Literature – Theatre – Film – Television – Videogames. It could be argued that each one of these mediums took a shorter and shorter amount of time to mature…. except for that last one. It’s been more than 40 years since the birth of videogames and we haven’t made all that much of a progress since then. Sure, now we have amazing technology that let’s us render incredibly realistic and pretty things. Sure, only recently we can make games based on physics. Sure, we now have characters that are able to express human emotion. But nobody can deny that our medium isn’t exactly “mature”. Why is that? It’s taking us a hell of a lot more than it should, if the pattern is correct.
Again, why? The person that did this observation (I can’t remember who it was, but it was some months ago, or maybe even more) basically laid all the fault on the big companies, their risk-averse ways and game designers that didn’t grow up when they should have. At the time I didn’t give much thought to this idea, but it sure did sound a little off to me. I mean, that’s how it works in every other industry: there’s the man-childs that put out mindless work only ment for brain-dead entertainment, but that doesn’t mean there’s nobody else to make something more sophisticated.
But looking at the pattern more closely, one starts to wonder: Does each medium have to mature faster than the previous one? I’d argue, that for videogames, the pattern does not hold water:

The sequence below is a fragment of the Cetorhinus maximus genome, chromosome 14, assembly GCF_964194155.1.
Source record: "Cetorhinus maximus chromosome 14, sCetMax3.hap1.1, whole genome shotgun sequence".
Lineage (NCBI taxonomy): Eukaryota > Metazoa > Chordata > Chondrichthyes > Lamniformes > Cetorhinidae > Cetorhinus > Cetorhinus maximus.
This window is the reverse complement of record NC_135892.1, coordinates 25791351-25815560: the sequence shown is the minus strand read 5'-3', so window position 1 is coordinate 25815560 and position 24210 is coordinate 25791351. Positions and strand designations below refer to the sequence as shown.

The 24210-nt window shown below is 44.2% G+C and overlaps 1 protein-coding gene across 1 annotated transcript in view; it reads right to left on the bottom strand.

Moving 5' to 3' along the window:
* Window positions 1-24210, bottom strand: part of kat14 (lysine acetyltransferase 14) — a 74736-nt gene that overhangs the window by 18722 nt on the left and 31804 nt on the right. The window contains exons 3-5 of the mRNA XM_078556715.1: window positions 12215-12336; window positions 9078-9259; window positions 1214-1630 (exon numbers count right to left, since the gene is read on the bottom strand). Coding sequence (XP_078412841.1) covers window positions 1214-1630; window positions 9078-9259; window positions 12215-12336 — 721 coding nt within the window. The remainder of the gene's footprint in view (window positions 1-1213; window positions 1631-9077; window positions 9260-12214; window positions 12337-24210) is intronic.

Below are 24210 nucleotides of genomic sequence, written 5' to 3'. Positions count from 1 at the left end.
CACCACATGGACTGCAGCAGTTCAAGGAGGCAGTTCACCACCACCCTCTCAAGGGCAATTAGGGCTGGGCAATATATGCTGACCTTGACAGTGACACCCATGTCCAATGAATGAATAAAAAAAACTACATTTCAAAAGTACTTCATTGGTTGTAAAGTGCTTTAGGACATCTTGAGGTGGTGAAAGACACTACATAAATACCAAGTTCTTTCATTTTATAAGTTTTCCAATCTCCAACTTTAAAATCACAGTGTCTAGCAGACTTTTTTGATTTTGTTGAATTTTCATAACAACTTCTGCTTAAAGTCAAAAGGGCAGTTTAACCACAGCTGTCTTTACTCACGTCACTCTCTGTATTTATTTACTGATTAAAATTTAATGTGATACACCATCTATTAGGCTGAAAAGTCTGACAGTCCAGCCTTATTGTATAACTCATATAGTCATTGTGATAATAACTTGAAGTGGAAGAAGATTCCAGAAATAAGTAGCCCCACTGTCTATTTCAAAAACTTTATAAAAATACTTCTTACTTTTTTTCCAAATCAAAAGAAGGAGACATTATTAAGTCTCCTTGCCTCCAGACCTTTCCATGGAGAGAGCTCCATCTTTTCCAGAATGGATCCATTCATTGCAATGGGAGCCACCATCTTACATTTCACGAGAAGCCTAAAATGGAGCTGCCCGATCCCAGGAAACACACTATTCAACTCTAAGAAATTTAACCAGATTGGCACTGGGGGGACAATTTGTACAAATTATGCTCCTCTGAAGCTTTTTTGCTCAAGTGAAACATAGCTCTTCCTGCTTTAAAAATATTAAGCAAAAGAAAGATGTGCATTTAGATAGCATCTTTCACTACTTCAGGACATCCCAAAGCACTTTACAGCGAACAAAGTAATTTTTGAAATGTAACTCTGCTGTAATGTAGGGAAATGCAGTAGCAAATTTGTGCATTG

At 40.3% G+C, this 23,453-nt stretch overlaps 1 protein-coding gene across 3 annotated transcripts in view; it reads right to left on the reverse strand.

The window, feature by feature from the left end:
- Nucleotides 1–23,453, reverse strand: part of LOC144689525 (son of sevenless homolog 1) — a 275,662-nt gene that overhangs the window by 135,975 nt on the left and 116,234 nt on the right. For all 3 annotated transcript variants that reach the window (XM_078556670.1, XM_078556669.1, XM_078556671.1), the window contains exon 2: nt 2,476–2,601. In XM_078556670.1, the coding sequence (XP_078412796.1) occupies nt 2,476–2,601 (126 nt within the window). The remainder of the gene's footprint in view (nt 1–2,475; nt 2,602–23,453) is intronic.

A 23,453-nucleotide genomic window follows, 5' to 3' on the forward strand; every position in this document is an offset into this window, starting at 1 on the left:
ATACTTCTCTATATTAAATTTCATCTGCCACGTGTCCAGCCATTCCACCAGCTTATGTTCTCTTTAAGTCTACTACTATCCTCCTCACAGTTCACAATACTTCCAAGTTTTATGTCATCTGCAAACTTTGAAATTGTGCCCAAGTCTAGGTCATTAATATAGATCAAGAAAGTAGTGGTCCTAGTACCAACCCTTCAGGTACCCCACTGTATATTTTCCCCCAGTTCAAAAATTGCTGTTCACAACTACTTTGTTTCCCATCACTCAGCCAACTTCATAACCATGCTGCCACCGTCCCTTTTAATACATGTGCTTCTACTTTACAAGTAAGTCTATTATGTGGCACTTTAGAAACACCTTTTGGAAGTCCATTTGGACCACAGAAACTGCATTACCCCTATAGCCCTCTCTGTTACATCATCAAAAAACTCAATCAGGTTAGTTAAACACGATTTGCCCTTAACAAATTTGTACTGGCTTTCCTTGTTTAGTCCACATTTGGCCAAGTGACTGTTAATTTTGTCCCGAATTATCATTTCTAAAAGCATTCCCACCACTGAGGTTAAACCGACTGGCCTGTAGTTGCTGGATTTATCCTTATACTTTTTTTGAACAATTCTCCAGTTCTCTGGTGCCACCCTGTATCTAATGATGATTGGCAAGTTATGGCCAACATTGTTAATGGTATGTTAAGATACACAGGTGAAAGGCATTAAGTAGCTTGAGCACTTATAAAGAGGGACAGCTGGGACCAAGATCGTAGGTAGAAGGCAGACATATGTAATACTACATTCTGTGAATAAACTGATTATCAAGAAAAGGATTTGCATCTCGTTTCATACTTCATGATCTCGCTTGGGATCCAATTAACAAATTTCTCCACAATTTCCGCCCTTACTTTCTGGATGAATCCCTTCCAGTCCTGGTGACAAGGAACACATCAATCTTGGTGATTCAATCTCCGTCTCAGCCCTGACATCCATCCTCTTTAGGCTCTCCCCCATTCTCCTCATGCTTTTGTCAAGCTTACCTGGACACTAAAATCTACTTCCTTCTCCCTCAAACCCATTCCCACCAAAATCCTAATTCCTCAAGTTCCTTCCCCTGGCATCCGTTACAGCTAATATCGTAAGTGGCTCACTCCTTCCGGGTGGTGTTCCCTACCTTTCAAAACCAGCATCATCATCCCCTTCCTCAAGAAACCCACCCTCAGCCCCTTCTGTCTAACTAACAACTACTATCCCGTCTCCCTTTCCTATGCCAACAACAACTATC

Up until now, each “new” medium extracted knowledge from all the previous ones, because in some way or another, they all shared some characteristics in common. They were all passive media, their storytelling techniques never differed much between each other. Sure, each one has it’s stengths and weaknesses, each one has a different format, but their core remains the same.
Videogames are different. Just the fact that we are still struggling with the concept of interactivity and player agency 40 years down the road says a whole lot about the medium. So, yes, I don’t see why videogames should mature faster than the TV. Although that doesn’t mean that we shouldn’t hurry. I mean, I would very much like to see videogames flourish as a medium within my own lifetime, thank you very much.
But as I see it, there’s a very bright light at the end of the tunnel.
As the years go by, we are seeing an increasingly larger volume of discussions around videogames, discussions that go beyond simple comparissions and nable gazing. Discussions that look deep into the message of each videogame and extrapolate meaning out of them.
From my perspective, part of the audience has stopped looking for “fun” games and started to search for “interesting” games, which is, I think, a milestone worth celebrating. We are starting to crave for videogames that try to communicate ideas. That audience might have been there all along, but only in the last few years has it become apparent that it exist and it’s size is nothing to scoff at.
Sadly, the indies are the only ones carrying the torch of progress at this moment, and that doesn’t exactly spell out “cultural legitimacy” for us. Nevertheless, it is still progress and wether or not we remain in the ghetto, we’ll keep on pushing.